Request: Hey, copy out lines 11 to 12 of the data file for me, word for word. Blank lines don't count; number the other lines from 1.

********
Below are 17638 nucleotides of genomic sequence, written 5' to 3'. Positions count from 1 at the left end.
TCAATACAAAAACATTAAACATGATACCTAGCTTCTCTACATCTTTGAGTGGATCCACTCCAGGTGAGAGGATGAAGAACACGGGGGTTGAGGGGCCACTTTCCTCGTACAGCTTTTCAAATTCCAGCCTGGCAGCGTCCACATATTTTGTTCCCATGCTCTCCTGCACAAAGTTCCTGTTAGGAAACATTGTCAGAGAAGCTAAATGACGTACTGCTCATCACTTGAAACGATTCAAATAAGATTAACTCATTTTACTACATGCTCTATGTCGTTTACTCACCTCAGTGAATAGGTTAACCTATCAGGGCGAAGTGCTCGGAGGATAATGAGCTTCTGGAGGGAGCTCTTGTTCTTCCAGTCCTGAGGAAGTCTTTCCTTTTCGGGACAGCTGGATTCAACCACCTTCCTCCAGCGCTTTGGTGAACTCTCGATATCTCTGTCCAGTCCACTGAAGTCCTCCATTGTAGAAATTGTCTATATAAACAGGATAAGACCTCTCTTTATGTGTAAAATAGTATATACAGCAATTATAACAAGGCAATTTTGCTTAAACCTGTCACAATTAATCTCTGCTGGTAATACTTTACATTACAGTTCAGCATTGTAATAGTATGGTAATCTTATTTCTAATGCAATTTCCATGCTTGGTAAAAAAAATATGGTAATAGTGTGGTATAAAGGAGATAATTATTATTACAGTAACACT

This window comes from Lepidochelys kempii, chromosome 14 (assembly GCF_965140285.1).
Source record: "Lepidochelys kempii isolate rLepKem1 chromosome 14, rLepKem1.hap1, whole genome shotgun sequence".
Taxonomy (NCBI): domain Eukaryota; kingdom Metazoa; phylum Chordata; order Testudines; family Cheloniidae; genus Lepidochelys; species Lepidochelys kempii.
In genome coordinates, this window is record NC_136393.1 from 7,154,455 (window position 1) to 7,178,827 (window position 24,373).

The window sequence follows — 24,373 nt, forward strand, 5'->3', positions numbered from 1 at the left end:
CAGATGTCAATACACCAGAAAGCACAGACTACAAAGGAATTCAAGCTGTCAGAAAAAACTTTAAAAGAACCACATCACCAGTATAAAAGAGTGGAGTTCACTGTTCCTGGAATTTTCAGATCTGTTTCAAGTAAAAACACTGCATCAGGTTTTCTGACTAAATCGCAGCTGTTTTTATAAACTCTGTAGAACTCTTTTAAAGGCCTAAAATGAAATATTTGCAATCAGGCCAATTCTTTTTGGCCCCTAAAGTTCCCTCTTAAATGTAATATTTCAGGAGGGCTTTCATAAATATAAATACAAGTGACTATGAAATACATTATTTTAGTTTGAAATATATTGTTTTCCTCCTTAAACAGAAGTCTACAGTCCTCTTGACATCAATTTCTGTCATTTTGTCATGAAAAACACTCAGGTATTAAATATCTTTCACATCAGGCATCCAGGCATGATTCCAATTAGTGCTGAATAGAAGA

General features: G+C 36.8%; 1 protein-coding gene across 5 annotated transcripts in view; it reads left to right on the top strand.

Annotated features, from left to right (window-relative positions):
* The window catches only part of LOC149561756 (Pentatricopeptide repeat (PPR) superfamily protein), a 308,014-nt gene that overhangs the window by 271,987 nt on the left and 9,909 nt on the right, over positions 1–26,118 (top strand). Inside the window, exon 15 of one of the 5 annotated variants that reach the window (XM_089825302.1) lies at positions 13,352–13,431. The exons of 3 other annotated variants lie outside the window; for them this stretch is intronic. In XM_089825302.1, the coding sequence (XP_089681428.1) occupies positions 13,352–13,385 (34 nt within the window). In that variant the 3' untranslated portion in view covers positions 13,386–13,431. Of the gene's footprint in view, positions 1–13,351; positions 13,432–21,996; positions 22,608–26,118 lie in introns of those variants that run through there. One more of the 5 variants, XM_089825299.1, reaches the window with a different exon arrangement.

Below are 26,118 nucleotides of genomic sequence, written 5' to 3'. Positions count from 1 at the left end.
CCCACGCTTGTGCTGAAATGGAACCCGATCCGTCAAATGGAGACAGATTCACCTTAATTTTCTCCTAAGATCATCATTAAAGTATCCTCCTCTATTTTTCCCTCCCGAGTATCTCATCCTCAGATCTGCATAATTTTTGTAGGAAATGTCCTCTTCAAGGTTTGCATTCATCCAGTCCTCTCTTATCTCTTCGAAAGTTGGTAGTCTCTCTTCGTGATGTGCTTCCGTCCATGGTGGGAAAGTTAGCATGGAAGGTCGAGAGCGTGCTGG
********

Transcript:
* The window catches only part of LOC149561756 (Pentatricopeptide repeat (PPR) superfamily protein), a 308,014-nt gene that overhangs the window by 271,987 nt on the left and 9,909 nt on the right, over positions 1–26,118 (top strand). Inside the window, exon 15 of one of the 5 annotated variants that reach the window (XM_089825302.1) lies at positions 13,352–13,431. The exons of 3 other annotated variants lie outside the window; for them this stretch is intronic. In XM_089825302.1, the coding sequence (XP_089681428.1) occupies positions 13,352–13,385 (34 nt within the window). In that variant the 3' untranslated portion in view covers positions 13,386–13,431. Of the gene's footprint in view, positions 1–13,351; positions 13,432–21,996; positions 22,608–26,118 lie in introns of those variants that run through there. One more of the 5 variants, XM_089825299.1, reaches the window with a different exon arrangement.

Below are 26,118 nucleotides of genomic sequence, written 5' to 3'. Positions count from 1 at the left end.